Can Facebook Grow Fast Enough?

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On Wednesday, Facebook will release its latest quarterly results. The key to making smart investment decisions on stocks reporting earnings is to anticipate how they'll do before they announce results, leaving you fully prepared to respond quickly to whatever inevitable surprises arise. 

Facebook has earned the scorn of many investors who are still sitting on losses of 30% or more since its initial public offering nearly a year ago. Yet the social-media giant has taken plenty of steps forward in its attempt to turn its popularity into cold hard cash. Let's take an early look at what's been happening with Facebook over the past quarter and what we're likely to see in its report.

Stats on Facebook

Analyst EPS Estimate

$0.13

Change From Year-Ago EPS

18%

Revenue Estimate

$1.44 billion

Change From Year-Ago Revenue

36%

Earnings Beats in Past 4 Quarters

2*


Source: Yahoo! Finance. *Out of the three quarters since Facebook went public.

Will Facebook start making some serious money this quarter?
Over the past few months, analysts have pulled back on their views about Facebook's earnings. They've cut their first-quarter earnings estimates by $0.01 per share, but slashed $0.09 per share from their full-year 2013 calls. The stock has also shown that nervousness, falling 13% since late January.

Although Facebook got its start from the PC world, the most important opportunity for the company going forward will come from mobile. With 680 million monthly mobile users, Facebook is in prime position to get its share of money spent on mobile advertising, which reached $4 billion in 2012 and is expected to jump to $7 billion in 2013.

But some worry that Facebook is finally reaching the full extent of its growth. Its Facebook Home app launch earlier this month for Android devices promised more complete integration of Facebook with mobile devices, yet reviews have been mixed, and the number of downloads of the app has been less than hoped. Given the importance that the company has placed on expanding its mobile presence, it's essential that Facebook get its mobile strategy right in order to keep growing at its current pace.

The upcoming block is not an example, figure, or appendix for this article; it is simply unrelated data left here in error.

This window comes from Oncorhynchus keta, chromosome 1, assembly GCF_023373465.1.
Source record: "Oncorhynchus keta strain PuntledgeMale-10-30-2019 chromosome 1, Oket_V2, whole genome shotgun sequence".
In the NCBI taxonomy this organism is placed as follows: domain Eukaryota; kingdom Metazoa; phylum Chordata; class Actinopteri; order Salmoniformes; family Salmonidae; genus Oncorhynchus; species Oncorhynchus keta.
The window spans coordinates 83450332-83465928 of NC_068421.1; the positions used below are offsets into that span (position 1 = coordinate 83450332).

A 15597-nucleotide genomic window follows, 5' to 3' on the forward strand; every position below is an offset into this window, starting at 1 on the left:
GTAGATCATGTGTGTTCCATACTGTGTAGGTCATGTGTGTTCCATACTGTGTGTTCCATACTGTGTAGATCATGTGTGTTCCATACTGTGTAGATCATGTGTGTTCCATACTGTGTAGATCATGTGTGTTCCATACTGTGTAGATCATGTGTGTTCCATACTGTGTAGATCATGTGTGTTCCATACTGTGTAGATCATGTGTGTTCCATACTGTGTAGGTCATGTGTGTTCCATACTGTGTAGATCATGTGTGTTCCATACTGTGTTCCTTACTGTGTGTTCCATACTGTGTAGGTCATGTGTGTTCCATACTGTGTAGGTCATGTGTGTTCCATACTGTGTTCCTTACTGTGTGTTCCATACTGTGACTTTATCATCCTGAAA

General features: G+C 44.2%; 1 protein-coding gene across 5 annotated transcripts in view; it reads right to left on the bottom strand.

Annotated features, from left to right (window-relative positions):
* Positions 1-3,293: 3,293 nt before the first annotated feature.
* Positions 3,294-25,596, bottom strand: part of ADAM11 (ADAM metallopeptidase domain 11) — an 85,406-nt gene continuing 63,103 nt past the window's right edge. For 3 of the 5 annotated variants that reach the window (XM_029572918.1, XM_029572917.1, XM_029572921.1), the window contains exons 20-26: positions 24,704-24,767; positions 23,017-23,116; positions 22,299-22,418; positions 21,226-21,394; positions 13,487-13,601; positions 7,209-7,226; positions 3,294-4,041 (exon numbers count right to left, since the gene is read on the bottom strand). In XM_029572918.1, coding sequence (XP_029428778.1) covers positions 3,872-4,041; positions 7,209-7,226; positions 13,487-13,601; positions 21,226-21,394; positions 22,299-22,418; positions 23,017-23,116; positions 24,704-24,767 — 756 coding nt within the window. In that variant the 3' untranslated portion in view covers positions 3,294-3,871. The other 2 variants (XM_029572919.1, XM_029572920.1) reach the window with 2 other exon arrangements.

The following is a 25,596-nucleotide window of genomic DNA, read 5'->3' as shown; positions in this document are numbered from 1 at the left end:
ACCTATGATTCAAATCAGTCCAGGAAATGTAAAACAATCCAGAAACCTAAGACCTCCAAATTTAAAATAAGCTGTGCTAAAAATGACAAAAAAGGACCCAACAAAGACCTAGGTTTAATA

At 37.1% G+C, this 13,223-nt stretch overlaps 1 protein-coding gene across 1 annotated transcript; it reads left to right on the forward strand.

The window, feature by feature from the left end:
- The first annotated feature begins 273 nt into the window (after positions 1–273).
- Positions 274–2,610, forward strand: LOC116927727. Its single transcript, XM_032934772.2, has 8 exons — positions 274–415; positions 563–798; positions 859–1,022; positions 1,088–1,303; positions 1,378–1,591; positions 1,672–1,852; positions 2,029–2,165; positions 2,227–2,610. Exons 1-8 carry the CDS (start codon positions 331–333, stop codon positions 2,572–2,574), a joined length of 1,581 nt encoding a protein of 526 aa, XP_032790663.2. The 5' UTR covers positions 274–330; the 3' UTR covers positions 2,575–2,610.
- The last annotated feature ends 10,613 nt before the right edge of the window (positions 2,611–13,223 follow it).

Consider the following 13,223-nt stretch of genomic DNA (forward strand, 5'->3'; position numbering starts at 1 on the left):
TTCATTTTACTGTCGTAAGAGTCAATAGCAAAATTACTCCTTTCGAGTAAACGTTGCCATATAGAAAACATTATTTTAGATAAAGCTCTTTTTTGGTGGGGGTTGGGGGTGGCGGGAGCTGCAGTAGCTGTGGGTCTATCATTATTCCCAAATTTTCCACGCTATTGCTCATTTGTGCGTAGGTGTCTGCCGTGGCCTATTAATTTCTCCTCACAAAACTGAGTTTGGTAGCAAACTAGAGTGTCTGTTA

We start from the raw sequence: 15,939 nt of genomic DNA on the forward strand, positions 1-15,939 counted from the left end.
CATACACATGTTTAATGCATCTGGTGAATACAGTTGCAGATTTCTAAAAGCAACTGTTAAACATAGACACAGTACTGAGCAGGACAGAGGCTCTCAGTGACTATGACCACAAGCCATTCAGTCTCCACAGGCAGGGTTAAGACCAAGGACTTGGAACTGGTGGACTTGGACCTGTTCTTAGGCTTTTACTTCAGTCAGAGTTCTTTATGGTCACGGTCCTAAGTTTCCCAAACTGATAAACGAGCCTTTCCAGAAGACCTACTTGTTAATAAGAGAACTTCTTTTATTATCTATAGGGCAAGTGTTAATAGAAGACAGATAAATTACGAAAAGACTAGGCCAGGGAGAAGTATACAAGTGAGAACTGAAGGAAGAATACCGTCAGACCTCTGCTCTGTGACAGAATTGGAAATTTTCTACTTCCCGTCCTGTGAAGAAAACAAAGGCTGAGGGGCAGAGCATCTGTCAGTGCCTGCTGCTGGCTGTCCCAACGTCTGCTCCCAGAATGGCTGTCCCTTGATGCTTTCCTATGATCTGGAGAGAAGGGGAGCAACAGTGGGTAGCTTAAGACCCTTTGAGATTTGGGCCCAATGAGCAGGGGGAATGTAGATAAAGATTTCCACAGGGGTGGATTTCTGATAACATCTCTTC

Still, Facebook is popular enough to have other companies doing its promotional work for it. Netflix announced last month that it will make it possible for its U.S. users to share what they're watching automatically through Facebook. Given that Netflix Social required a special amendment to federal law, it's clear that Netflix thought it was worth lobbying to get the exemption, demonstrating how important Facebook has become for corporate marketing and promotion generally.

In Facebook's quarterly report, watch to make sure that the social-media company can continue to post impressive revenue growth. At this point, profits have to take a backseat as the company tries to grab as much of the mobile market as it can. Moreover, until it can demonstrate revenue from sources other than advertising, Facebook will have a tough time providing the long-term growth necessary to justify its current valuation.

After the world's most hyped IPO turned out to be a dud, many investors probably don't even want to think about shares of Facebook. But there are things every investor needs to know about this company. We've outlined them in our newest premium research report. There's a lot more to Facebook than meets the eye, so read up on whether there is anything to "like" about it today, and we'll tell you whether we think Facebook deserves a place in your portfolio. Access your report by clicking here.

Click here to add Facebook to My Watchlist, which can find all of our Foolish analysis on it and all your other stocks.

The article Can Facebook Grow Fast Enough? originally appeared on Fool.com.

Fool contributor Dan Caplinger has no position in any stocks mentioned. You can follow him on Twitter @DanCaplinger. The Motley Fool recommends Facebook and Netflix. The Motley Fool owns shares of Facebook and Netflix. Try any of our Foolish newsletter services free for 30 days. We Fools may not all hold the same opinions, but we all believe that considering a diverse range of insights makes us better investors. The Motley Fool has a disclosure policy.

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